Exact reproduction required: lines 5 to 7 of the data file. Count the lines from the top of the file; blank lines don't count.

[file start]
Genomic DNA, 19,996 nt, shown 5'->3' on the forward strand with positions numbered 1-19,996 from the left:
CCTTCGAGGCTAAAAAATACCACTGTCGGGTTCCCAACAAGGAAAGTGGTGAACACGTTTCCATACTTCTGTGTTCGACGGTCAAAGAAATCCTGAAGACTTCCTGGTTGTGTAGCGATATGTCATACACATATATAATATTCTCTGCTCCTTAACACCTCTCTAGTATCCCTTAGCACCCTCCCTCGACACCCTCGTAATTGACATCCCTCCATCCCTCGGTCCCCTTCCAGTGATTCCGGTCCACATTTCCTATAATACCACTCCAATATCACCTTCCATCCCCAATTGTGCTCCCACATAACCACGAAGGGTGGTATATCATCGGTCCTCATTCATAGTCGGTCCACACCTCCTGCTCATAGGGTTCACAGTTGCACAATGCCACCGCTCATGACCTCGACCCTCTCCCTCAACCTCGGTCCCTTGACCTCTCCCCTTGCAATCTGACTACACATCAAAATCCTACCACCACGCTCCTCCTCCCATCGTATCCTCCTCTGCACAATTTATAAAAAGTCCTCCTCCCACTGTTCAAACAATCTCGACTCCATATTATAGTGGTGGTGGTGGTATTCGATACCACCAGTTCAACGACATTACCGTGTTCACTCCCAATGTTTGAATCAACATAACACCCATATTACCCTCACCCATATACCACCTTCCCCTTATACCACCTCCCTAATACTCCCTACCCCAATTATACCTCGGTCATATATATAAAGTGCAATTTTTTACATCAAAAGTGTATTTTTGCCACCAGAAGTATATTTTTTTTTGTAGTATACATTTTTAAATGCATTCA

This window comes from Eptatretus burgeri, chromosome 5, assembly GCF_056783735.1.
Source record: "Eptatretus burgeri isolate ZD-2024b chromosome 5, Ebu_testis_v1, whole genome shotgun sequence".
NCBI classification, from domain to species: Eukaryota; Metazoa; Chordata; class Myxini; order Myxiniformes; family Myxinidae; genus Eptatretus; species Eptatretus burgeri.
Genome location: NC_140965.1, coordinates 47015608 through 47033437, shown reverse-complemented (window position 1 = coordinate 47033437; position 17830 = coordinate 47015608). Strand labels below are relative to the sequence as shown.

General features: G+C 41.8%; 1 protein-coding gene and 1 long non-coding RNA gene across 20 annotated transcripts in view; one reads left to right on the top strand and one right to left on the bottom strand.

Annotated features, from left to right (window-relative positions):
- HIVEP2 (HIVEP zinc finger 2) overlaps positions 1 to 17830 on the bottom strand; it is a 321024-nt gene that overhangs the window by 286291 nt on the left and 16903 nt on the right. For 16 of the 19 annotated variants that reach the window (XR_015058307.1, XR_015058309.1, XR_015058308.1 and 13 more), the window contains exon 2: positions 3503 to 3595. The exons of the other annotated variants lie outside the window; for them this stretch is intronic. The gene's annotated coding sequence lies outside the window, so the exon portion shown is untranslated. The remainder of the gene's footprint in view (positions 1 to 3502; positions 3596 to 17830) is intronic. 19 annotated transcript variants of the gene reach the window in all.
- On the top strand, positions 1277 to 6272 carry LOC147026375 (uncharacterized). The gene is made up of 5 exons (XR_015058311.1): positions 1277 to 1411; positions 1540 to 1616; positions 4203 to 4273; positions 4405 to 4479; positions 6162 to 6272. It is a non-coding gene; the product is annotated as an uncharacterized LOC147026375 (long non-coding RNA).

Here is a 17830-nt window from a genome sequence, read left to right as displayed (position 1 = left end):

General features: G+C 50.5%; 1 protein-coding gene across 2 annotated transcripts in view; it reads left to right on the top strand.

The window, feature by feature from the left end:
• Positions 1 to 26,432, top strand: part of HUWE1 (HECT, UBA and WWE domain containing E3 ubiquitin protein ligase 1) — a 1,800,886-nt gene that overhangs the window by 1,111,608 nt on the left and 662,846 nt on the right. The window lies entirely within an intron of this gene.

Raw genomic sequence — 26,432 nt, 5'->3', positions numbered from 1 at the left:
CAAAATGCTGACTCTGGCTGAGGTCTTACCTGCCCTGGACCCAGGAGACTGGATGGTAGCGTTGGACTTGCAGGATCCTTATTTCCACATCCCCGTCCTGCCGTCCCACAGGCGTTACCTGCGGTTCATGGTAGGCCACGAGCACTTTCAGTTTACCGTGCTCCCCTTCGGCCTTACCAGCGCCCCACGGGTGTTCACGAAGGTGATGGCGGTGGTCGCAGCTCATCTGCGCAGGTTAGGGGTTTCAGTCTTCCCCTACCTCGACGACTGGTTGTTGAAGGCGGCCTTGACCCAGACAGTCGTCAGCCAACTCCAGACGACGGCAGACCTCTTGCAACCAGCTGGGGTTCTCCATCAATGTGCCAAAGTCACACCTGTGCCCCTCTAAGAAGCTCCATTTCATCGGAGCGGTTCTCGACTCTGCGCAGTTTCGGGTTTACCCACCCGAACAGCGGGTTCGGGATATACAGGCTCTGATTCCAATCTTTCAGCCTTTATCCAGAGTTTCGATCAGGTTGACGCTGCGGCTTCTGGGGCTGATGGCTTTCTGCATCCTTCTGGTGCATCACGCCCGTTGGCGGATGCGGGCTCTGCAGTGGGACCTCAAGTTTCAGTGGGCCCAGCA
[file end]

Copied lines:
NCBI classification, from domain to species: Eukaryota; Metazoa; Chordata; class Myxini; order Myxiniformes; family Myxinidae; genus Eptatretus; species Eptatretus burgeri.
Genome location: NC_140965.1, coordinates 47015608 through 47033437, shown reverse-complemented (window position 1 = coordinate 47033437; position 17830 = coordinate 47015608). Strand labels below are relative to the sequence as shown.

General features: G+C 41.8%; 1 protein-coding gene and 1 long non-coding RNA gene across 20 annotated transcripts in view; one reads left to right on the top strand and one right to left on the bottom strand.